At this time of year, as I watch the fields and meadows awaken from winter, I once again must look at my own life and all the insignificant worries I have. Life happens under God’s direction, whether I am ready to accept His will or not. Spring, year after year after year confirms Matthew 6:26. Seeing this western bluebird in the mountain meadows near La Grande set me back firmly into that Scripture passage. All I have to do is remember it and practice it throughout all the seasons of my life.
“Our journey toward abundant living is like walking a spiritual labyrinth repeatedly, from an ever deepening space. We walk toward the center to be transformed by God’s love; then we walk outward to transform our small space in the world by reflecting God’s love. There is no intention to trick us or get us lost in the journey. But there is mystery. Always mystery. And awe. And amazing grace.” Marilyn Brown Oden
Succor Creek and Leslie Gulch, located in the far SE corner of Oregon, blend much of the “look” found at better known Zion and Bryce Canyons. The formations, particularly in Leslie Gulch, are whimsical, reminding one of Disneyland’s iconic castle. The geology is largely volcanic tuffs, ash that has been cemented together in the heat of an eruption. There is a state park campground at Succor Creek. Leslie Gulch offers primitive off road camping along the gravel road that leads to excellent fishing at the Owyhee Reservoir. In the spring, the grass is green and filled with colorful wildflowers–a visual delight complemented by the melodic voices of meadowlarks, chukar, and an occasional canyon wren.
With its cathedral like walls and spires, Leslie Gulch is a great place to focus on God’s majesty–they simply ARE, nothing more, nothing less. As Oswald Chambers writes in his May 18 commentary in “My Utmost for His Highest,”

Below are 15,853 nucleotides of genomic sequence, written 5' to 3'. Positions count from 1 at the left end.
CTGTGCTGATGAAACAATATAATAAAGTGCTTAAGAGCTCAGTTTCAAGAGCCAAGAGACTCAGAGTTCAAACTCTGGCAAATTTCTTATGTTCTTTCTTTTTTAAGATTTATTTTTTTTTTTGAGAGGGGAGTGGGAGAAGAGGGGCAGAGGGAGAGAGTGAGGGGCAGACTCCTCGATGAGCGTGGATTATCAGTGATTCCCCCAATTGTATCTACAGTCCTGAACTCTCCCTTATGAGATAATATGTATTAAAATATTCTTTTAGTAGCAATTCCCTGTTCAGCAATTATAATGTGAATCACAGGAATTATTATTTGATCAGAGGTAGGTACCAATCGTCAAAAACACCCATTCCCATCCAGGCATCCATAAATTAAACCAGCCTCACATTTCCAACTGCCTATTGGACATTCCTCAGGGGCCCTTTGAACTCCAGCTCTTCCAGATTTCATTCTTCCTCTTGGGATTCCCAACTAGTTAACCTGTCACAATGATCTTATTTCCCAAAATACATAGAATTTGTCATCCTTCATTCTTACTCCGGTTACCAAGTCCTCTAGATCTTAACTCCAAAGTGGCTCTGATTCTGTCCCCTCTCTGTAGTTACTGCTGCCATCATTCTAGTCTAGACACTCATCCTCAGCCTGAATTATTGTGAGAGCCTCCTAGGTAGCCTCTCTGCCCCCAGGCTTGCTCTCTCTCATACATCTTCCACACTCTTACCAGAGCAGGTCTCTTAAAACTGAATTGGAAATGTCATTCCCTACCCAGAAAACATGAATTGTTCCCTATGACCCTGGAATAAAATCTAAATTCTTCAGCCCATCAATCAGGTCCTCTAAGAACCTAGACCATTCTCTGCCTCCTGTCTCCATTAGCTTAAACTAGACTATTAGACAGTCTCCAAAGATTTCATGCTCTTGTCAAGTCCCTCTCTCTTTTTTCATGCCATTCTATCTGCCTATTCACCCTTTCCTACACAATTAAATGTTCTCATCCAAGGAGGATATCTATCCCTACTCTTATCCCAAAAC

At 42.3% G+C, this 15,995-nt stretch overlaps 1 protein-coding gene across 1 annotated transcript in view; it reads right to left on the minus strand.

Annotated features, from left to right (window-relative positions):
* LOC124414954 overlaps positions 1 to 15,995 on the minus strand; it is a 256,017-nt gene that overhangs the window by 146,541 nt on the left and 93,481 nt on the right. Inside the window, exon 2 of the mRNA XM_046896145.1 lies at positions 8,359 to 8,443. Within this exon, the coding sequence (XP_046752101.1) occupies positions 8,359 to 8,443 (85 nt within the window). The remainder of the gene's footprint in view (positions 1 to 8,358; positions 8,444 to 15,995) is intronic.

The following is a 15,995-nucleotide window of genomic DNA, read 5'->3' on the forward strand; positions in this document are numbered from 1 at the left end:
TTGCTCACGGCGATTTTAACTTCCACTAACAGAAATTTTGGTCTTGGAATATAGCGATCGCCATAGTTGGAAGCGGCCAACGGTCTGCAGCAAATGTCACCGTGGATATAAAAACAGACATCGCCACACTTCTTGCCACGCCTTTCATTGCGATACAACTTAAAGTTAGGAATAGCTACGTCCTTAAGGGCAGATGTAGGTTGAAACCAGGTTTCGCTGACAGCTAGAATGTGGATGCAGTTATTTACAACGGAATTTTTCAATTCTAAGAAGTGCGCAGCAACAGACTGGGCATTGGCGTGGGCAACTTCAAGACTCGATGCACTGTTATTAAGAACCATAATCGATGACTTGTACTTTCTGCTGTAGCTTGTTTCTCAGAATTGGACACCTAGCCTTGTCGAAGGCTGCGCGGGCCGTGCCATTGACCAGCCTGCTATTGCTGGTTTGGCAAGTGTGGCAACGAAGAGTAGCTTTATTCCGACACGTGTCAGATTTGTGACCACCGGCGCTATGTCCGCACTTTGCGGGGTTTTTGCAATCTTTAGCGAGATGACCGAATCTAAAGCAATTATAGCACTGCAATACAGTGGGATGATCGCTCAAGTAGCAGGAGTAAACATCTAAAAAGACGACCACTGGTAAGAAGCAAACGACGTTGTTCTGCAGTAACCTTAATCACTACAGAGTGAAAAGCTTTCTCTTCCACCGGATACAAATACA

“Consider the lilies of the field, how they grow: they neither toil nor spin”— they simply are! Think of the sea, the air, the sun, the stars, and the moon— all of these simply are as well— yet what a ministry and service they render on our behalf! So often we impair God’s designed influence, which He desires to exhibit through us, because of our own conscious efforts to be consistent and useful. Jesus said there is only one way to develop and grow spiritually, and that is through focusing and concentrating on God.”
I love the profoundly honest plea of the psalmist in Psalm 25. I commend your reading it. From despair to hope, from past to future, he speaks of his deep need for the totality of God in his life. He knows how vulnerable he is to the vagaries of his own and, of society’s, nature. He realizes that without the constancy of God’s love, guidance, companionship and forgiveness, he is lost.
How wonderful that we all have mothers. More than a mere biological fact, each of needs the nurturing model our mothers have provided. Even though their love sometimes frustrated us when it was not given or received in the way we wanted or expected, that love is fundamental to who we are. Only our mothers know our full history; they were with us from the beginning. My mother could recall so many stories of my growing up. Often it seemed that I had to listen to those stories longer than I wanted to. Yet when she died in 2002, I realized that now I was an historical orphan; familial recollection/reflection was gone from this earthly life, and now was held by God alone.